In 1966, at the age of twenty, I joined the Canadian University Service Overseas (CUSO), one of the many volunteer organizations that sprang up in the 1960's to promote "international development." Outside of Canada, and often within Canada as well, the easiest way to identify CUSO was as "the Canadian Peace Corps" — after the civilian "army" created by John Kennedy to help nations, as he said, "struggling for economic and social progress." Most industrialized countries had such an organization, and their volunteers often flocked together during those years. At the time I joined CUSO I had little attachment to the idea of development, and little knowledge of it. I was impelled more by a romantic image of India, which had begun when I read Somerset Maugham's The Razor's Edge, and I thought that CUSO might help me to get there. In the event, there was no place for me in India, but I was offered a situation in Sarawak, one of the eastern provinces of Malaysia which lies along the northwestern coast of the Island of Borneo. I accepted and was plunged willy-nilly into the world of development..
Two years later, back in Canada, I began to associate with a group of "returned volunteers" whose experiences had made them, like me, increasingly quizzical about the idea of development. We were not alone. By the end of the 1960's — the "development decade," as the U.N. had proclaimed it — development had begun to appear to a lot of people as a neo-colonial undertaking. Fundamental economic relationships between rich and poor remained unequal and exploitative, and dribs and drabs of"development assistance" seemed more like sugar coating than real justice. More adventurous currents of thought questioned the very idea of development, as a one-size-fits-all blueprint for "modern" societies. Pre-eminent among these more adventurous thinkers, for me, was Ivan Illich, then the presiding spirit of the Center for Intercultural Documentation in Cuernavaca, Mexico. In 1968 in Chicago, he lectured to another group of volunteers, the Conference on Inter-American Student Projects, and advised them to come to Latin America as students, if they would, but not as helpers or, in his words, "demonstration models for high service consumption." This lecture spoke to me and, around it, my own nascent criticisms of development began to coalesce — the beginning of a relationship that continues to occupy me to this day, fifteen years after Illich's death. In 1970, my friends and I brought him to Toronto, along with many other critics of the. development crusade, for a big "teach-in" called "Crisis in Development."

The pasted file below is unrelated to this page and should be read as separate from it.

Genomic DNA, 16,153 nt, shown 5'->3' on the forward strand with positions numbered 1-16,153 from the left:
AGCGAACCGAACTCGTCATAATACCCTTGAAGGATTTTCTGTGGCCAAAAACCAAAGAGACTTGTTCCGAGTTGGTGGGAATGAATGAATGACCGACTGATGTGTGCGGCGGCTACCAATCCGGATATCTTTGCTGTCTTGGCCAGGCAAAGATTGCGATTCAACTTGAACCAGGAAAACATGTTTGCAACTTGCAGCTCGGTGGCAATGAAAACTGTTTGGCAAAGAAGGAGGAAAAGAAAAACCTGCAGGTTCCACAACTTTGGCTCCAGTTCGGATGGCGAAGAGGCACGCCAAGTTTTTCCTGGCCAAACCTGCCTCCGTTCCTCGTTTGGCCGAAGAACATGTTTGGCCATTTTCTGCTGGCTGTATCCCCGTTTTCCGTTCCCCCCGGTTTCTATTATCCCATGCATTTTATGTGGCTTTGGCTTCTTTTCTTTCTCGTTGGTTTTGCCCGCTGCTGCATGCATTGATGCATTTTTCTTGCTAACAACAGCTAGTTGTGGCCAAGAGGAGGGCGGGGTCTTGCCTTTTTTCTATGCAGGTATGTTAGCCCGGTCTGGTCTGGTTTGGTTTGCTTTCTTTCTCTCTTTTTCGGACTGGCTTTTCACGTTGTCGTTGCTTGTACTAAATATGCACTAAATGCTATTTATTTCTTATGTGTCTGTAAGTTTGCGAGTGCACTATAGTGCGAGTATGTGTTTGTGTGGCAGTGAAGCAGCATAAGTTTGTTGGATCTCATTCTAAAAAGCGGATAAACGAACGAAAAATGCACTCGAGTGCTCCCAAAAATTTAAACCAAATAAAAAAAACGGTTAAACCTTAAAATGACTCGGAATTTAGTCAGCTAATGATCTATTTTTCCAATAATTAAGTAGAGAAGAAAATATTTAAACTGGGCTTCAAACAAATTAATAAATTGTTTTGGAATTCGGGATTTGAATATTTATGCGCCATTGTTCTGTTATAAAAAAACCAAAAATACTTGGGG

Eighteen years later I prevailed on Illich to do a series of interviews with me for Ideas. They were broadcast early in 1989 under the name "Part Moon, Part Travelling Salesman: Conversations with Ivan Illich", and you can find them on this page under "Illich." The interviews were recorded in State College Pennsylvania, the home of the Pennsylvania State University, where lllich then gave a weekly lecture series during the fall term. When I arrived there, I found him immersed in an on-going consultation with friends and colleagues called, bluntly, "After Development, What?" This meeting was one of several such gatherings that would eventually lead to the publication of The Development Dictionary (Zed Books, 1992). This was an attempt, in the words of its editor Wolfgang Sachs, to write an "obituary" for the "age of development," in the form of a series of essays on keywords in the development discourse. As I got to know Illich better, and was drawn into his world, I would join this attempt to find a way of speaking of livelihood "after development." The result was several radio series, which I now want to present on this site.
The first of these, "The Earth is Not an Ecosystem," was broadcast on Ideas in 1992, the year many of the world's leaders gathered with great fanfare in Rio De Janeiro to redefine economic progress as "sustainable development" at the so-called Earth Summit. In the same year, a group of representatives of grass-roots organizations from around world met in Orford, Quebec under the auspices of the Montreal-based InterCulture Institute. The institute's, for me, invaluable journal, also called InterCulture, had for years been a voice for those who challenged the very idea of a monolithic, universally valid process called development and an advocate of what might be called deep pluralism. In Orford, alternatives to development rather than "sustainable development" comprised the agenda. One of InterCulture's main inspiration, the Hindu/Spanish priest and philosopher, Raimon Panikkar, was there. So were several of the people I had first met at the "After Development, What?" meetings in State College in 1988, including, notably, Gustavo Estava from Mexico and Majid Rahnema from Iran.
The line-up of the six programmes is as follows:
Part One - Raimon Panikkar and Nick Hildyard; Part Two - David Tuchschneider and Tierno Kane; Part Three - Gustavo Estava; Part Four - Smithu Kothari; Part Five - Majid Rahnema; Part Six - Didiji (Swadhayaya), Majid Rahnema, and R.K. Srivastava.
The image above is from an altarpiece by the medieval painter Meister Bertrand, now displayed in the Kunsthalle of Hamburg, where I fell under its spell. Its Christian cosmology is just one many possible examples of the ways in which the earth can be imagined as something other than an ecosystem.